My exchange with this person started pleasantly enough. They came up to my table, introduced themselves and said they dug some of my work. Anyone who’s talked to me knows that despite however big my display is, I”ve always been a pretty fucking humble guy when it comes to my actual artwork.

I remember hearing a great fucking interview with Bruce Springsteen where he distills the formula for success down to a tricky simultaneous balance of self-importance and humility. You need to believe deep down that you’re the baddest motherfucker out there, otherwise you won’t have enough grit, determination or persistence to keep on. But you need to temper that attitude with humility. Humility grounds you and reminds you that you really aren’t that fucking special in the big scope of things, and that you can always be trying harder than you already are.

I’m guessing this guy never heard that interview.

I don’t remember how the fuck a congenial conversation that barely scratched the surface devolved within minutes into him talking about how successful he is, and how he only ever got into illustration because he wanted money and fame and didn’t want to work a real job, but what a shitty and disappointing thing to hear from someone who’s objectively a really good artist and someone you WANT to look up to.

I’m sure plenty of people get into this game for the fame or fortune (although lets be fucking honest. A musician is a waaaay smarter career choice if you want fame, and being some sort of investment banker or real estate tycoon would be a safer bet for earning big money) but it’s just such a gauche, graceless thing to hear someone say out loud.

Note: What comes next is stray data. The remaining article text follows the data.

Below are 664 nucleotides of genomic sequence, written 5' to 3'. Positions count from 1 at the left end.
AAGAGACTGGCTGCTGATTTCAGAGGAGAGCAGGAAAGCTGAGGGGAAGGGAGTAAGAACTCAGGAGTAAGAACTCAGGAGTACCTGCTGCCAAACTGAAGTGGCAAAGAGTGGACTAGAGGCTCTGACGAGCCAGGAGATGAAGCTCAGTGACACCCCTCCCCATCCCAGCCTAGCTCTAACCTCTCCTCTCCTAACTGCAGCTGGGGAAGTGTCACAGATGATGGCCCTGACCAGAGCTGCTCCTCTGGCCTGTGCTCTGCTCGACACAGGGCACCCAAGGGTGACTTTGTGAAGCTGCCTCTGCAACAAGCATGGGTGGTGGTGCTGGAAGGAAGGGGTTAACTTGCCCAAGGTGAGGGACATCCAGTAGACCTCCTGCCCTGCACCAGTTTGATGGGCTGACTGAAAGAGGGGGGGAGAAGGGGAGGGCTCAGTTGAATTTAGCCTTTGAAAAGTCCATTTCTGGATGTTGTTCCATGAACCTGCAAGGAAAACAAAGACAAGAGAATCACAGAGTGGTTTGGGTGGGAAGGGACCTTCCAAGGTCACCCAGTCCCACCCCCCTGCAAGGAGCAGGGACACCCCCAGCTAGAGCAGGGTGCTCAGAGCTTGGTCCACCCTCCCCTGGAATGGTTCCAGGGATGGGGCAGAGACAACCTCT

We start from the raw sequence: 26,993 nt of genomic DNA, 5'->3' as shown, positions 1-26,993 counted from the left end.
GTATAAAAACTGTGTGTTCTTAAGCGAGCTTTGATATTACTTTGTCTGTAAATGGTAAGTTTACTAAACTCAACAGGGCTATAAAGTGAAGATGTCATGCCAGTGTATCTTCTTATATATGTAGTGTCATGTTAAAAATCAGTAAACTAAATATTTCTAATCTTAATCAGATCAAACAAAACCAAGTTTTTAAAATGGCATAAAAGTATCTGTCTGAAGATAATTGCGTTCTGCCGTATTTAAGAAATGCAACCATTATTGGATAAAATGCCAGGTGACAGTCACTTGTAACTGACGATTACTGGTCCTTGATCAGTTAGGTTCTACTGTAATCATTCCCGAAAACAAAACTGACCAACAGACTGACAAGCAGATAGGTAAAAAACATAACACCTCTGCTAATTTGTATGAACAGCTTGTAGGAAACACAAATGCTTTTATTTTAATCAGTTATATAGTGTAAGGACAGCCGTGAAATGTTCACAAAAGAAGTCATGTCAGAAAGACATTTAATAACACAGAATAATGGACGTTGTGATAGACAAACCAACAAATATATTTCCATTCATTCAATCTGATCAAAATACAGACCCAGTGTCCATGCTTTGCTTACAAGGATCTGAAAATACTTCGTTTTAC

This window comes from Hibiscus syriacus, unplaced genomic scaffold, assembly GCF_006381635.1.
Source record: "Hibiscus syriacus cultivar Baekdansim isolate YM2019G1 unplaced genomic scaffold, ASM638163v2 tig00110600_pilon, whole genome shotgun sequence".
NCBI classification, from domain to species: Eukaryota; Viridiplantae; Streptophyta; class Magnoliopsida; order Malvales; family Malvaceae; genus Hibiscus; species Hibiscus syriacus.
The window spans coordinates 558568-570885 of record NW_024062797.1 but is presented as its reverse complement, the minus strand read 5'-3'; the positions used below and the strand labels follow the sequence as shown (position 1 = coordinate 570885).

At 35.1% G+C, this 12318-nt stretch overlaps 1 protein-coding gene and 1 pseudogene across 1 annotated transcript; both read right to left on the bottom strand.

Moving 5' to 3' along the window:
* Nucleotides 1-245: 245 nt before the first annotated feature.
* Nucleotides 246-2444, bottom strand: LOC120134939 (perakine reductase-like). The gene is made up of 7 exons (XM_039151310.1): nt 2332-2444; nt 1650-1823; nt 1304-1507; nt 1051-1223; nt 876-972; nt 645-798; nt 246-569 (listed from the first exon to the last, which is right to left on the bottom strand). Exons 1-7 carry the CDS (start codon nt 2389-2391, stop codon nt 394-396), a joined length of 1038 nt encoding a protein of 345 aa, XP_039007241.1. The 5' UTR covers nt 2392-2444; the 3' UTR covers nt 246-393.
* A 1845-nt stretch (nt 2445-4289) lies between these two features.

Fuck it though. Everyone else was awesome and more than made up for that one bad apple. I could talk for hours about how  inspired I was, after chatting with veteran artists like Chris Chuckry, Lovern Kindierksi, Doug Wheatley, or Nicholas Burns. Or how cool it was to see tons of new work from Courtney Weddall, Scott Ford and Jamie Isfeld. Or how much fun I had at the Fame afterparty, drawing up a storm with GMB Chomichuk, David Oro and Ryan Bartel. Each of us did our own individual piece (I did an angry dinosaur, big surprise) and we all collaborated on a jam piece which was so much fun to work on. Such a clusterfuck to make heads or tails of. I think GMB posted a photo of it on his instagram.

I also loved seeing the talented artists who  popped their Comicon cherry and setting up tables for the first time ever. Dan Hawksworth had an awesome table full of pop culture themed fan art, and I also had the privilege of meeting a talented guy by the name of Steve Kaul, who I managed to score a great Guardians of the Galaxy piece from, as well as s Mazzucchelli-inspired Batman postcard.

I’m kicking myself for not picking up some prints or postcards from Kevin Fawley, who does these really cool photo collages featuring anachronistic industrial panoramas of Winnipeg throughout the past century. His stuff really popped out.

I know I can’t speak for every single other artist who attended, but I did speak to a couple others who felt the same electricity that I did. There was a collective curiosity and sense of adventure in the crowd. Maybe it’s always been there, and  it took me being in a smaller, more intimate room to notice it.

I loved feeling like I was one small gear in whichever mechanism was responsible for creating such a curious and fun-loving atmosphere. I want to thank every single person who stopped by my table this weekend. I don’t even care if you bought anything.

Maybe you saw my stuff last year and wanted to say hi. Maybe you saw a new piece of art I did and I saw you crack a smile. Maybe a friend bought you some art I did as a gift and you were excited to put a face to the guy who drew it. The fact that you stopped by my table means so much more than the reason you stopped by.

Every year, my goal becomes clearer. I love what I do, but I love the people who dig my style even more. You inspire me to try harder, reach higher and dream bigger.